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Excel 2003 Essential Training

Print options


From:

Excel 2003 Essential Training

with Mark Swift

Video: Print options

spreadsheet can span literally dozens of printed pages, it's important that you have the tools you need to organize and layout your printed materials so that the hard copies look as impressive as they do on screen. The promises that we've all heard of a paperless society haven't been realized just yet, so printing is still very necessary. Let's start by looking at the Movie List file that we worked with previously. Please I'd remind you again not to use the Recent File list found here in the Task pane or here in the File menu, but instead browse to your Student folders and in Chapter 5 we have the Movie List.
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  1. 16s
    1. Welcome
      16s
  2. 22m 44s
    1. Spreadsheet uses
      1m 59s
    2. Toolbars and menus
      8m 53s
    3. Moving around
      8m 1s
    4. Getting help
      3m 51s
  3. 18m 43s
    1. Opening new workbooks
      5m 13s
    2. Entering data
      6m 12s
    3. Commenting and saving
      7m 18s
  4. 17m 31s
    1. Opening worksheets
      1m 55s
    2. Add and delete worksheets
      2m 23s
    3. Insert and delete cells
      3m 46s
    4. Worksheet data
      9m 27s
  5. 36m 0s
    1. Width and height
      6m 7s
    2. Numeric formats
      6m 1s
    3. Alignment of data
      3m 43s
    4. Naming cells and ranges
      5m 48s
    5. Naming constants
      1m 52s
    6. Creating lists
      5m 48s
    7. Autofilter
      4m 13s
    8. Designated lists
      2m 28s
  6. 11m 19s
    1. Print options
      5m 51s
    2. Printing and hiding data
      1m 58s
    3. Headers and footers
      3m 30s
  7. 21m 52s
    1. Creating formulas
      6m 30s
    2. Relative and absolute
      6m 1s
    3. External references
      6m 0s
    4. Named constants
      3m 21s
  8. 7m 47s
    1. Functions
      7m 47s
  9. 19m 6s
    1. Fonts and merging
      3m 52s
    2. Rotate and indent
      1m 47s
    3. Borders
      2m 41s
    4. Shading and format painter
      2m 30s
    5. Rename and color worksheet tabs
      1m 52s
    6. Working with pictures
      6m 24s
  10. 11m 31s
    1. Templates
      3m 45s
    2. Styles
      3m 55s
    3. Autoformat
      55s
    4. Smart documents
      2m 56s
  11. 13m 15s
    1. Chart terminology
      2m 23s
    2. Chart wizard
      5m 10s
    3. Formatting charts
      3m 22s
    4. Inserting images
      1m 42s
    5. Printing charts
      38s
  12. 5m 1s
    1. File search
      1m 51s
    2. Find and replace
      3m 10s
  13. 8m 19s
    1. Import from Word
      1m 17s
    2. Delimited data
      2m 53s
    3. Import from the web
      1m 49s
    4. Exporting data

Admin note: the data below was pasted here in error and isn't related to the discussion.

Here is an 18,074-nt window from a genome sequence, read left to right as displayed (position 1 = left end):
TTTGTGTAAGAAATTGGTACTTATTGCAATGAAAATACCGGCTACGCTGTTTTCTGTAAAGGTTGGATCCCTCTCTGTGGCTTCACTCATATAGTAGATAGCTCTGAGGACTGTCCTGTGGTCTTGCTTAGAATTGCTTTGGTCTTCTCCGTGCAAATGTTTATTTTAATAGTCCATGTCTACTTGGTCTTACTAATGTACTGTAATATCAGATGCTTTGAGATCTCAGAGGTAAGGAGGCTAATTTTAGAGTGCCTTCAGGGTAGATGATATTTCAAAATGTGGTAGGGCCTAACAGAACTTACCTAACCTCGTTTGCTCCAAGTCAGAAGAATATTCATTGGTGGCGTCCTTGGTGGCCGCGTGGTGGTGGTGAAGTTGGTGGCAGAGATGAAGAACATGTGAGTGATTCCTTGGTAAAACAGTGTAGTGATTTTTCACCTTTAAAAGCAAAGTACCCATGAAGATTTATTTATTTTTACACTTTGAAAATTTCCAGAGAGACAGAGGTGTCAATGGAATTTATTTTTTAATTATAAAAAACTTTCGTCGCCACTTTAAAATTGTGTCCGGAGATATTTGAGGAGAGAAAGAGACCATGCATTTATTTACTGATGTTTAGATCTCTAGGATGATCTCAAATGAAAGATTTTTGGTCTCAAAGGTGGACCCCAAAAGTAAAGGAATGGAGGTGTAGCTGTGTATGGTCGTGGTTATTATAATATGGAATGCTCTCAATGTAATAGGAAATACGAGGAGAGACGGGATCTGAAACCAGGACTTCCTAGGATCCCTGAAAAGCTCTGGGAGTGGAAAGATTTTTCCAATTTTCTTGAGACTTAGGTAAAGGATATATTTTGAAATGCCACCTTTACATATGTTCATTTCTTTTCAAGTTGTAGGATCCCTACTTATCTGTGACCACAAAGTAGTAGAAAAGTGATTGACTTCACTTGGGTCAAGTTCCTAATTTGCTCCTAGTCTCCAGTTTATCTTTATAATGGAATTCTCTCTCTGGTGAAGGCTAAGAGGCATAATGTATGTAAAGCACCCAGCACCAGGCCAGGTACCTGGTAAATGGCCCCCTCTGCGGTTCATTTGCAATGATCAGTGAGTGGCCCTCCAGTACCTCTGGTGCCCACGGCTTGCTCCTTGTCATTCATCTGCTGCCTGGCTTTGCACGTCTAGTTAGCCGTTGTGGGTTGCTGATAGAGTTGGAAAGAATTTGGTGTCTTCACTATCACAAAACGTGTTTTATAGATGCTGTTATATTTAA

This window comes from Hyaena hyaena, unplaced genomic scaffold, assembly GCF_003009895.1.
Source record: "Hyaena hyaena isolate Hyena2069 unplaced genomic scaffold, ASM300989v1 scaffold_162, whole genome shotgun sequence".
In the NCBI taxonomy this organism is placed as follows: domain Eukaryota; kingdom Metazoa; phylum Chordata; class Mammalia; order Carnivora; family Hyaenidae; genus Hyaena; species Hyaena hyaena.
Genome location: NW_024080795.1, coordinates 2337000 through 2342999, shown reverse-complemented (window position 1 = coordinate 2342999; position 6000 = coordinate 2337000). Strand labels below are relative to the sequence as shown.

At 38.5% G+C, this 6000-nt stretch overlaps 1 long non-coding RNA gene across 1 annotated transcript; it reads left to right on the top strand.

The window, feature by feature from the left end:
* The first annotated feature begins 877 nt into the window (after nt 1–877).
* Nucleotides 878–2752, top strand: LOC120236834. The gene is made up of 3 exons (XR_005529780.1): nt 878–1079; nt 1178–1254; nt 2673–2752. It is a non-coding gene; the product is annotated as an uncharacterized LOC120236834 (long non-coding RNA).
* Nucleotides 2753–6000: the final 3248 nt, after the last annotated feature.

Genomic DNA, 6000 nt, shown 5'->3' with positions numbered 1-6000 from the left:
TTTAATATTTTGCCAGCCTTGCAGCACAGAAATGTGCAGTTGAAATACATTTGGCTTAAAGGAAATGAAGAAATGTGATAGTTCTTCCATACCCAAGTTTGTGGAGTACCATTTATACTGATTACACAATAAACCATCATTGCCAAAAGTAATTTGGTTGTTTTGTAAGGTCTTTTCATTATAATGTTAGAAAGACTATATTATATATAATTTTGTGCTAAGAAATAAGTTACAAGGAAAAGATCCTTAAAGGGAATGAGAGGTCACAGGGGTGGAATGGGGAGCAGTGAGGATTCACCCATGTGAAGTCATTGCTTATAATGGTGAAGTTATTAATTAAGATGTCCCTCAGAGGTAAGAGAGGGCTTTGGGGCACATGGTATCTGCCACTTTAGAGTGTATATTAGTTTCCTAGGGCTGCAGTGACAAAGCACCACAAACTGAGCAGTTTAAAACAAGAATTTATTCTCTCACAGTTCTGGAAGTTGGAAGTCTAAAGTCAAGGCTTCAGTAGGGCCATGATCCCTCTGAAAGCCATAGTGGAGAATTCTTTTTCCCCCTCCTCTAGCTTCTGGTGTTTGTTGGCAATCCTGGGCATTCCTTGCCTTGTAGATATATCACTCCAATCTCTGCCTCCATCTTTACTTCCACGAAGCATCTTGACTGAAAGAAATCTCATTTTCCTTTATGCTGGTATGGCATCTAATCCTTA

2m 20s
  14. 7m 54s
    1. Consolidation
      5m 12s
    2. 3D formulas
      2m 42s
  15. 5m 33s
    1. Multiple panes
      1m 12s
    2. More screen options
      4m 21s
  16. 13m 37s
    1. If
      2m 22s
    2. Time
      4m 16s
    3. Date and time
      2m 14s
    4. Lookup
      4m 45s
  17. 6m 55s
    1. Compare text
      3m 27s
    2. Concatenation
      1m 47s
    3. Special characters
      1m 41s
  18. 6m 10s
    1. Pivot tables
      6m 10s
  19. 16m 0s
    1. Recording a macro
      8m 43s
    2. Macro menus
      3m 45s
    3. Global macros
      3m 32s
  20. 11s
    1. Goodbye
      11s

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Excel 2003 Essential Training
4h 9m Beginner Mar 18, 2004

Viewers: in countries Watching now:

Excel 2003 Essential Training with Mark Swift is a movie-based workshop for users who are new to working with spreadsheets, or those wanting to improve their skills. This workshop begins with a basic overview of the application and quickly advances to cover useful formulas, functions, techniques for enhancing spreadsheets, charts, and much more. Exercise files accompany the training, allowing you to follow along and learn at your own pace.

Subjects:
Business Spreadsheets
Software:
Excel
Author:
Mark Swift

Print options

spreadsheet can span literally dozens of printed pages, it's important that you have the tools you need to organize and layout your printed materials so that the hard copies look as impressive as they do on screen. The promises that we've all heard of a paperless society haven't been realized just yet, so printing is still very necessary. Let's start by looking at the Movie List file that we worked with previously. Please I'd remind you again not to use the Recent File list found here in the Task pane or here in the File menu, but instead browse to your Student folders and in Chapter 5 we have the Movie List.